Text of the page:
Much like printer makers barring cheap ink, Keurig is using elaborate methods to block third-party coffee pods; its upcoming Keurig 2.0 machine will have cameras that read tags and limit you to official brews. Think of it as K-cup copy protection. Unfortunately for the company, those added measures may be for naught. TreeHouse Foods, which sued Keurig for allegedly abusing a monopoly with its 2.0 system, now estimates that it should take just a "matter of months" to replicate the K-cup technology. The discovery should keep TreeHouse selling unofficial pods that cost significantly less than Keurig's, and it could also thwart similar protection schemes in other companies' coffee makers.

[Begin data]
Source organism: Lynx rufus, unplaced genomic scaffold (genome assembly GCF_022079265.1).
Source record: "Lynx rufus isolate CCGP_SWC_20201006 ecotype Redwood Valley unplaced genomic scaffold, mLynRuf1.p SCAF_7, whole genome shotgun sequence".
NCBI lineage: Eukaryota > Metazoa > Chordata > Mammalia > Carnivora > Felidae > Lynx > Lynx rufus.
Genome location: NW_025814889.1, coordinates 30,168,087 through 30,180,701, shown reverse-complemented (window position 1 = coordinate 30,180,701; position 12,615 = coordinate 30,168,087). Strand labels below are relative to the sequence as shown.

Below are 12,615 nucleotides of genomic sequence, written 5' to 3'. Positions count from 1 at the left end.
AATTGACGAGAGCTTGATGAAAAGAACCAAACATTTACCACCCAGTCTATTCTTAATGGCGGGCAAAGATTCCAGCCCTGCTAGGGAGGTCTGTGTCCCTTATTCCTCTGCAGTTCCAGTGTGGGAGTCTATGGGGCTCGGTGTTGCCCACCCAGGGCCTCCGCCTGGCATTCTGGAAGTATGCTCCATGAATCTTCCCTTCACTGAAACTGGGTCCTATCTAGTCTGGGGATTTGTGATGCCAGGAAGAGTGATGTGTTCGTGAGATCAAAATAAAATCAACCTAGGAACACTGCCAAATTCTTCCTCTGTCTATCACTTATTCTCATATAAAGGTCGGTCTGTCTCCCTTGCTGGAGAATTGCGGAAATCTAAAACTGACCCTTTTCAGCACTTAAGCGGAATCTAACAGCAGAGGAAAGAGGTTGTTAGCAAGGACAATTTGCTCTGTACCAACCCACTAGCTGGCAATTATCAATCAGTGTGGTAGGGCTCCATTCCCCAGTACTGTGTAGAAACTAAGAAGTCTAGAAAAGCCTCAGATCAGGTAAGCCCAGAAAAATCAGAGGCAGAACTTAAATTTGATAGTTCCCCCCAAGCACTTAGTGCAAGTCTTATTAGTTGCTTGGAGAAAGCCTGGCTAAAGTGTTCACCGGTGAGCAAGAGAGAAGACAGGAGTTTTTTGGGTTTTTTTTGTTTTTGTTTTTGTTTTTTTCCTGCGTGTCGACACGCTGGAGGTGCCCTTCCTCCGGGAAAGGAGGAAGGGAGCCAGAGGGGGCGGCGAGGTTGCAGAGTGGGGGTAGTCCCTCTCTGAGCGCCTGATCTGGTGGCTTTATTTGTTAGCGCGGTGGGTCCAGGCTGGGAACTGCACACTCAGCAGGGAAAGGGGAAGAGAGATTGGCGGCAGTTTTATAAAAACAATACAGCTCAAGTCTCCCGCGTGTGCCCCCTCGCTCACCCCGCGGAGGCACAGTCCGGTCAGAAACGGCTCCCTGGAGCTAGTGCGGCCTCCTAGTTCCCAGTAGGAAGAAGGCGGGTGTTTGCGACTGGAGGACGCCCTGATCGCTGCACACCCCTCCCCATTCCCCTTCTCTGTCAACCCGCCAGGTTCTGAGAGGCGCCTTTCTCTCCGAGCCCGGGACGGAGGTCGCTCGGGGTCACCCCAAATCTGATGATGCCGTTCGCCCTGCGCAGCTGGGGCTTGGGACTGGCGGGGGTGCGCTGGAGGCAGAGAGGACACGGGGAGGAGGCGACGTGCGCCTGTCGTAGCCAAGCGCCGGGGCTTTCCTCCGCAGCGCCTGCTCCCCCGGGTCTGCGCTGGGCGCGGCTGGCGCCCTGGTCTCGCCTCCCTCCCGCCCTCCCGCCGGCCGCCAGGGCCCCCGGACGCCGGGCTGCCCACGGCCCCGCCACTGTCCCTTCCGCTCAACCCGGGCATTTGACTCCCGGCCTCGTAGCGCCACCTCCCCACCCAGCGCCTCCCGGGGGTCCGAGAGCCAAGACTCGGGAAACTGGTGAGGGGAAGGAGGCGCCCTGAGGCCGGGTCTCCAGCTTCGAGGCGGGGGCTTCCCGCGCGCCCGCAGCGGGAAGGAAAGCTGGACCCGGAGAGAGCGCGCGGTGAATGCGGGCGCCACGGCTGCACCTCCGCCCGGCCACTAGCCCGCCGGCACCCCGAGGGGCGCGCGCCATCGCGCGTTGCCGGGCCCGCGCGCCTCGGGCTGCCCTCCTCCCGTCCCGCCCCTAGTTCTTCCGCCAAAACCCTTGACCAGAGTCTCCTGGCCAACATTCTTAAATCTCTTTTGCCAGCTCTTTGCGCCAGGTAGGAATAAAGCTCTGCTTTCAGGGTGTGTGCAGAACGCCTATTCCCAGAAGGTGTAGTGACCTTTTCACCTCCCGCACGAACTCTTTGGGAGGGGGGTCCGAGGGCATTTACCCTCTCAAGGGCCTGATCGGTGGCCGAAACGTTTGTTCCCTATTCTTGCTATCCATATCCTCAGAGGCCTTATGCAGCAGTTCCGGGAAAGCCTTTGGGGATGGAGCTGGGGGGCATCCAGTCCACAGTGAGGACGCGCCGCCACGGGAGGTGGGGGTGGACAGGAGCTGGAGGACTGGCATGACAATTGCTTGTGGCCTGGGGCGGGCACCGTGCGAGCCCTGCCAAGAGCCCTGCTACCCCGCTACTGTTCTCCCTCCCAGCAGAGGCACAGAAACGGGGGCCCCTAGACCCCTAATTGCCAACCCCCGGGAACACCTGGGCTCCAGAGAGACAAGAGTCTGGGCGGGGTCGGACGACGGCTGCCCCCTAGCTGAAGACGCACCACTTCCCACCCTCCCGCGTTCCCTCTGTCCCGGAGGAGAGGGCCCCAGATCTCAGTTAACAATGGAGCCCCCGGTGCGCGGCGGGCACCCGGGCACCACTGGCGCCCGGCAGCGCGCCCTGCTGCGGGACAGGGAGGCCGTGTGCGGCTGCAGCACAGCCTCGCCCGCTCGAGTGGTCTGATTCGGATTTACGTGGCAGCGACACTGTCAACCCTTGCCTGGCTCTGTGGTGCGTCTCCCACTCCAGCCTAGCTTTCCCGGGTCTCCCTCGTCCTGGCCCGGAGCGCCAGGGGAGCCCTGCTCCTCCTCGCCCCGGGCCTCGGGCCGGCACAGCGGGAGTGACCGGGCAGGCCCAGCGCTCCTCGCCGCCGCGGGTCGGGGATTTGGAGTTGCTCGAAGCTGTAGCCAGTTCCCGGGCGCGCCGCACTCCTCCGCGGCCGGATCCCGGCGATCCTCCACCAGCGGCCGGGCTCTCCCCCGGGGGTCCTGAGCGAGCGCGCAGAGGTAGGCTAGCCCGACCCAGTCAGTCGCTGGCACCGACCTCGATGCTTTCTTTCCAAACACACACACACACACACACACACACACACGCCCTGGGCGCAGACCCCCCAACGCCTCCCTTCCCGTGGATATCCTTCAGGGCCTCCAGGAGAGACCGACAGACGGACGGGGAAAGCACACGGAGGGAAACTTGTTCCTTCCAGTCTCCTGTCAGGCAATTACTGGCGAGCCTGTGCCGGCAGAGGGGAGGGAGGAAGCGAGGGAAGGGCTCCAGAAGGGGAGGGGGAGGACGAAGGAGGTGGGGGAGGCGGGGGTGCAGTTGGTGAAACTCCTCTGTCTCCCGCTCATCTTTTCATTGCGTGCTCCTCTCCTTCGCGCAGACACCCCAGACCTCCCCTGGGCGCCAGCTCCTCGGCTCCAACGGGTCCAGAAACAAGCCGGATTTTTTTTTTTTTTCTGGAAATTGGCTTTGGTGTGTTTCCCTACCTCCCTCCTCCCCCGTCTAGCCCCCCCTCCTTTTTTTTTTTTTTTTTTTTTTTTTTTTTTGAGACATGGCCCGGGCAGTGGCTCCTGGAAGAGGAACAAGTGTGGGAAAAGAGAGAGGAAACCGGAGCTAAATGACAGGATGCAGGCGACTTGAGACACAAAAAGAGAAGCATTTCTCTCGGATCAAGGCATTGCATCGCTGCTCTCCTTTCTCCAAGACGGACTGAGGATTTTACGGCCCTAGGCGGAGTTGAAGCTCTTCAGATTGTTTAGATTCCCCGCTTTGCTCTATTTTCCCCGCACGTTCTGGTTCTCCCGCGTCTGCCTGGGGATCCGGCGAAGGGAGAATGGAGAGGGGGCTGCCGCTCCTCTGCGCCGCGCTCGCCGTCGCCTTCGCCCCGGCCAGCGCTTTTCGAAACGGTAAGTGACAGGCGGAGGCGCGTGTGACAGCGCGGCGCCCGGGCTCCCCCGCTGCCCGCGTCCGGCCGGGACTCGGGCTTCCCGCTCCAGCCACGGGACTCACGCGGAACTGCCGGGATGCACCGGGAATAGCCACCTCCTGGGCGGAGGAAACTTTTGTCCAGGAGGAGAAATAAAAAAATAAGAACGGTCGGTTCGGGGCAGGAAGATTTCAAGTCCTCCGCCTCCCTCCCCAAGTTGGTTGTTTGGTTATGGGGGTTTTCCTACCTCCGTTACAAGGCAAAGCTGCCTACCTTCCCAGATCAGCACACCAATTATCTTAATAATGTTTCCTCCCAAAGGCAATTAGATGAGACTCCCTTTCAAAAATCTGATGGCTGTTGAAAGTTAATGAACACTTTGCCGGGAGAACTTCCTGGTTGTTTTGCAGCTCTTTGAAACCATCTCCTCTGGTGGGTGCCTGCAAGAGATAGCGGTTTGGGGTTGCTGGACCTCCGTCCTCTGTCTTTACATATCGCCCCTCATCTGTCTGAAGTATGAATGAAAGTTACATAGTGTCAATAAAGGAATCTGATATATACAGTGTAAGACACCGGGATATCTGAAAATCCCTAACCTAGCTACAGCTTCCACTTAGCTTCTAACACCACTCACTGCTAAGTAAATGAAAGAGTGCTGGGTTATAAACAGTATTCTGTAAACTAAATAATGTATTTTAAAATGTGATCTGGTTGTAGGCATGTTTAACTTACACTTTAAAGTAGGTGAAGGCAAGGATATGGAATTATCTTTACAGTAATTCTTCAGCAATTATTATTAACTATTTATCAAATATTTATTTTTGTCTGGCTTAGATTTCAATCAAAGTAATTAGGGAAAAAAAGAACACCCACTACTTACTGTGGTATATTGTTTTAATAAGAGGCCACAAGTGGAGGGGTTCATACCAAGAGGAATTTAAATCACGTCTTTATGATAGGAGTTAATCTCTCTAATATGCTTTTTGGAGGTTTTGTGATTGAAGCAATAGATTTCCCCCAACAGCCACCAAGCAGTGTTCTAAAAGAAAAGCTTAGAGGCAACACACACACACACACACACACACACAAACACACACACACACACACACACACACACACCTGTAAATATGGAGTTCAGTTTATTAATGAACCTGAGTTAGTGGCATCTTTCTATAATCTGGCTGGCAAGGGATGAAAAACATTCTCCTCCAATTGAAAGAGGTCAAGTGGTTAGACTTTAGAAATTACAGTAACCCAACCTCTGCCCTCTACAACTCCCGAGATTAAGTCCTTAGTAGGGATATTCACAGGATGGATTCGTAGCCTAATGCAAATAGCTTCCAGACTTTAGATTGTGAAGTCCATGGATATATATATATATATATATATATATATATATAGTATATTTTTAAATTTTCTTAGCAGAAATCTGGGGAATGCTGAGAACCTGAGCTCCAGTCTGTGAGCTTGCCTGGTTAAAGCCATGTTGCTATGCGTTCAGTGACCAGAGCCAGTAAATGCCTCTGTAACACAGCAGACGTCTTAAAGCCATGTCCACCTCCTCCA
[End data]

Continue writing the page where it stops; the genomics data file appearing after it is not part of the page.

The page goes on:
Keurig hasn't yet offered comment on the potential workaround, but it isn't likely to take any challenges lying down. Like Nestle and its Nespresso system, Keurig is protecting a razors-and-blades sales model where it sells the base product (the brewer) for little to no profit and depends on pricey add-ons (K-cups) to make up the difference. However, the word of a circumvention technique suggests that there might not be much it can do to stop cheaper alternatives from reaching the market, at least in the short term. It also echoes what we've seen in attempts to combat digital piracy -- ultimately, there's no completely foolproof way to prevent copying.
[Image credit: Keith McDuffee, Flickr]